The rise and fall of former North Carolina Tar Heels standout P.J. Hairston has been well documented, myself included. After spending his freshmen year playing a small role for the Tar Heels, Hairston led the team in scoring his sophomore season. Entering his junior year, we has being touted as a potential first-round NBA draft pick as well as an All-America candidate.
Of course, getting in trouble numerous times this past summer in scenarios that involved speeding, rental cars and an ex-convict, UNC had no choice but to let Hairston go. This time around, UNC went down without a fight, not even filing paperwork in hopes of gaining Hairston’s reinstatement for the remainder of the 2013-14 season.
Because they didn’t file the paperwork, Hairston is considered ineligible, not just at North Carolina, but ineligible by the entire NCAA. However, by not filing the reinstatement papers, any negative and legal information the NCAA received during its investigation into Hairston’s summer antics will remain a secret. Had the university filed the paperwork, the NCAA would have notified North Carolina, Hairston and the rest of the world the exact details of the situations, most of which would like diminish Hairston’s credibility and, potentially, ruin any chance he has at an NBA future.
Hairston is not allowed to transfer, so he had two choices: either start working out, training and entering his name in the 2014 NBA Draft; or playing in the NBA Developmental League. He chose the latter and after a few weeks, Hairston went from being ineligible in college basketball and joining the Dallas Mavericks’ D-League affiliate, the Texas Legends.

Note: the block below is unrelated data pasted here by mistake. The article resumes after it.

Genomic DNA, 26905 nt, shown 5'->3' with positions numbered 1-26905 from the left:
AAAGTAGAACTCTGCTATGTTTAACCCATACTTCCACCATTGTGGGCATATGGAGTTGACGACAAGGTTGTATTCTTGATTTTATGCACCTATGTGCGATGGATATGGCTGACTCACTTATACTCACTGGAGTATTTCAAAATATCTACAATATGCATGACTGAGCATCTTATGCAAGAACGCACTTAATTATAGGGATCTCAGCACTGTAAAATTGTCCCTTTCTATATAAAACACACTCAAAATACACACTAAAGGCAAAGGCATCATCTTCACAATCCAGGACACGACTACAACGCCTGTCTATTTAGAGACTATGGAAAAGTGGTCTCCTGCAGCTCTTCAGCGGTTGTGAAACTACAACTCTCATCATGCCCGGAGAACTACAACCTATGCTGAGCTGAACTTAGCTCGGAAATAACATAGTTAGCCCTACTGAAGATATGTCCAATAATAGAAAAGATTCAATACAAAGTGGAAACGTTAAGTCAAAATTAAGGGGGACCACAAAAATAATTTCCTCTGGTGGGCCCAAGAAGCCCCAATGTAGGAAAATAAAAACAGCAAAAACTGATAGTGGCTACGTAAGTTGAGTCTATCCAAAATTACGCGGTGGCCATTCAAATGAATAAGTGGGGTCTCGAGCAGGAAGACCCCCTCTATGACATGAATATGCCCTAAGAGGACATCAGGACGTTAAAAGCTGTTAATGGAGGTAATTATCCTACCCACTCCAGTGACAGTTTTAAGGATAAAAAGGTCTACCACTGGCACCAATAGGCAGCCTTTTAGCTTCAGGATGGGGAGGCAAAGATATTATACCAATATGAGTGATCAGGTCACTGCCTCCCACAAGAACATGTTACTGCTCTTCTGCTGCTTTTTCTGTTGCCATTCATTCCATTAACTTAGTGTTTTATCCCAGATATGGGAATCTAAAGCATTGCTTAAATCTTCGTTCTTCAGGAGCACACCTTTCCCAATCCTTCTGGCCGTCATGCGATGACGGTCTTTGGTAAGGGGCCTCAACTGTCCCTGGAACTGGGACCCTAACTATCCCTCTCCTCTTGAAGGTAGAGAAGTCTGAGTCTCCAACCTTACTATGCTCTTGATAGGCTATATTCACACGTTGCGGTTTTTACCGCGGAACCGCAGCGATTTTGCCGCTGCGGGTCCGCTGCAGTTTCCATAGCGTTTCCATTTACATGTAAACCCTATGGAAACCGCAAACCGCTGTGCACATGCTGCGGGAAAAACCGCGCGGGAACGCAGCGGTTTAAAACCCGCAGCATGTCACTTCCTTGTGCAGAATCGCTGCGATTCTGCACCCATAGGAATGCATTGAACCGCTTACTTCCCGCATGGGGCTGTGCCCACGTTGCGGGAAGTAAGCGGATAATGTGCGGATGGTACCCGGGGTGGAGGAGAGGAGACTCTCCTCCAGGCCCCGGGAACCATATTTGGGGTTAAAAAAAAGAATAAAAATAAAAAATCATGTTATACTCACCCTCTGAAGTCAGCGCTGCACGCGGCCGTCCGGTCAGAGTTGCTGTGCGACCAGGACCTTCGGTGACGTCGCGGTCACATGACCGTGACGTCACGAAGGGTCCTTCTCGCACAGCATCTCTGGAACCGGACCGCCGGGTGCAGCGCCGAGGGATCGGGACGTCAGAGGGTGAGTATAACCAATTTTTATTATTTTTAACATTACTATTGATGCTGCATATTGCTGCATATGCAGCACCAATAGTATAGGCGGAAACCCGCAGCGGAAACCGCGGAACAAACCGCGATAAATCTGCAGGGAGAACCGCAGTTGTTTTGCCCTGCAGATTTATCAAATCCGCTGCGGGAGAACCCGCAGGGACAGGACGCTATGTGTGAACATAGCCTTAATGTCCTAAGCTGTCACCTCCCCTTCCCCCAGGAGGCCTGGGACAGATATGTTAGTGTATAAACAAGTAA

While it may not seem like it right now, this could spark a dangerous trend that not only affects the D-League, but would also have an impact on the NBA and even college basketball as a whole.
Back in October, NBA commissioner David Stern, stepping down after this season, said that he believes the D-League could be a new outlet for players to play immediately instead of going to college to play basketball. The rules state, as they stand, that you must be one year removed from high school in order to join the NBA. However, the rules also state that you only have to be 18 years of age or older in order to join a D-League team. Stern even went so far as to say that the D-League educates players better than playing in college does.
Now, the debate over whether colleges should compensate their student-athletes has been gaining some traction lately, with NCAA president Mark Emmert stating that high-major programs could potentially start paying their athletes in the near future by supplying a stipend of some kind. Playing the D-League, while having a faster track to the NBA than hoping your college career pans out, also provides these athletes with a chance to make some money while playing.
By playing for a minor league NBA team, you are being closely watched by NBA teams throughout the year. Most of the players, former college athletes that couldn’t make it in the NBA quite yet, have the option to be called up by the NBA teams that own their rights. However, in Hairston’s case, he cannot be called up to the NBA this season. Instead he will have his name automatically inserted in the 2014 NBA Draft pool, much like Glen Rice Jr., now with the Washington Wizards, did last year after his short college career at Georgia Tech ended.